Practical Solutions Communication History of Qwerty Keyboard Part 2

About the history of keyboard layouts Qwerty and Dvorak or DSK.



The Tyranny of Qwerty

On this keyboard you could type more than 3,000 words on the familiar home row, compared with perhaps only 50 on qwerty's home row. Dvorak put all the vowels in his home row, under the fingers of the left hand. The right hand rested atop H, T, N, and S, with D just to the left of the right index finger. Qwerty's J and K, occupying the most prominent place, were banished to just about the least prominent on Dvorak's keyboard. And so on.

Dvorak rearranged things so that 70% of the work could be done in the home row, 22% in the row above, and 8% below.

Dvorak also made the right hand work harder, giving it 56% of the load, the left hand 44%. On qwerty, the left hand has to handle 57% of the work, the right hand 43%. Dvorak also straightened out the work load of the separate fingers and greatly reduced the clumsy stroking that almost guaranteed fatigue and errors.

In his 538-page book, Typewriter Behavior, Dvorak, then professor of education and director of research at the University of Washington in Seattle, described his work. He had studied thousands of words to discover the frequency of letters and letter combinations. He scrutinized finger movements with slow-motion films of typists. And he tested more than 250 possible keyboards.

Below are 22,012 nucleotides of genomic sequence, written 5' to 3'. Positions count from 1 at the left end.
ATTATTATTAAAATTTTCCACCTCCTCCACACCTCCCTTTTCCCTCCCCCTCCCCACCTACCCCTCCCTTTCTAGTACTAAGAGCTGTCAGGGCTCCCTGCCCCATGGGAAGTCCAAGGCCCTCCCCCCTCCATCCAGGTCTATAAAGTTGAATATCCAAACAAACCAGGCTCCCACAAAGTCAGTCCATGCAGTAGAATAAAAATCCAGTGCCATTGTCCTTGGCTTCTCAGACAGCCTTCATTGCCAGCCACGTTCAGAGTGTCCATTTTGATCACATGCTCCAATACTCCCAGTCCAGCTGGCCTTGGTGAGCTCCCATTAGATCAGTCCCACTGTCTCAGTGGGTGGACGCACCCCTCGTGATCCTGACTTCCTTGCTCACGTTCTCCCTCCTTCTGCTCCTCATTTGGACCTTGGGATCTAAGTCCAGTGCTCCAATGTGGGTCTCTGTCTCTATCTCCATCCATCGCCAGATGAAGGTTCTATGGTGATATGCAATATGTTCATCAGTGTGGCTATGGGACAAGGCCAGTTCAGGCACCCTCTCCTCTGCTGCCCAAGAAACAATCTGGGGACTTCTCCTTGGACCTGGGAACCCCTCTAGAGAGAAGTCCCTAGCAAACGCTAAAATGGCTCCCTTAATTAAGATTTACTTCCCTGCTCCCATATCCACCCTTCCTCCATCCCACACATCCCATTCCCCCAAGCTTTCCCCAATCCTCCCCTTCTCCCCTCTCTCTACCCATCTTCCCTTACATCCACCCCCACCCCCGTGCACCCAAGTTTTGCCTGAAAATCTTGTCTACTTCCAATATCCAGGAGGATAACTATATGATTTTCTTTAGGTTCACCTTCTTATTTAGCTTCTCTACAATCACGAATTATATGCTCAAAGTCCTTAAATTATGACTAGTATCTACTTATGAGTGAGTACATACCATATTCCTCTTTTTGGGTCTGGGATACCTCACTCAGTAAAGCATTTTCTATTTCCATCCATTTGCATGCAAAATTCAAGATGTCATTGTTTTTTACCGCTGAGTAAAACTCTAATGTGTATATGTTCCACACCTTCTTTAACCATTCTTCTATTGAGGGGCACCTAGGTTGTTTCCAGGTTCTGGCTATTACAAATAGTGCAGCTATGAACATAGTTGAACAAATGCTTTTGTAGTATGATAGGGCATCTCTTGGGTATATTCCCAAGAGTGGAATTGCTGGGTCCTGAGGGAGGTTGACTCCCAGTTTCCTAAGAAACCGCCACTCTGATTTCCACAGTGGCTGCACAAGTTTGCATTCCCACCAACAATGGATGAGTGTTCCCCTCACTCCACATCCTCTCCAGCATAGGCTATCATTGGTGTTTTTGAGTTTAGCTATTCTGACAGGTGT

One of his early conclusions was that you could come up with a better keyboard simply by arranging the letters at random--a pretty strong condemnation of qwerty.

Dvorak, of course, was not the first, or the last, to try to improve the old Sholes keyboard. As far back as 1893, for example, J. G. Hammond came up with what he believed was a better arrangement. And in the 1940s Roy T. Griffith of Pittsburgh introduced his mini-motion keyboard, which also allowed more words to be typed on the home row. But Dvorak's arrangement seems to have been the best researched and, in the opinion of many, by far the best.

True, there was a certain flurry of interest when Dvorak came out with his keyboard, but no one could figure out how to change. Everybody--typists, industries, schools--was committed to another system.

Dvorak persisted. One of his most impressive demonstrations took place during W.W.II, when he retrained 14 navy women to use his keyboard. After a month the women were turning out 74% more work and were 68% more accurate. After only 10 days, in fact, the change had paid for itself.

Using the Dvorak Simplified Keyboard, or DSK, as it came to be called, the women's fingertips were moving little more than 1 mi. on an average day, compared with 12 to 20 mi. a day for typists using the standard keyboard.

Test after test was conducted--so many, in fact, that by 1965 the U.S. Bureau of Standards felt compelled to say that "there is little need to demonstrate further the superiority of the Dvorak keyboard in experimental tests. Plenty of well-documented evidence exists."

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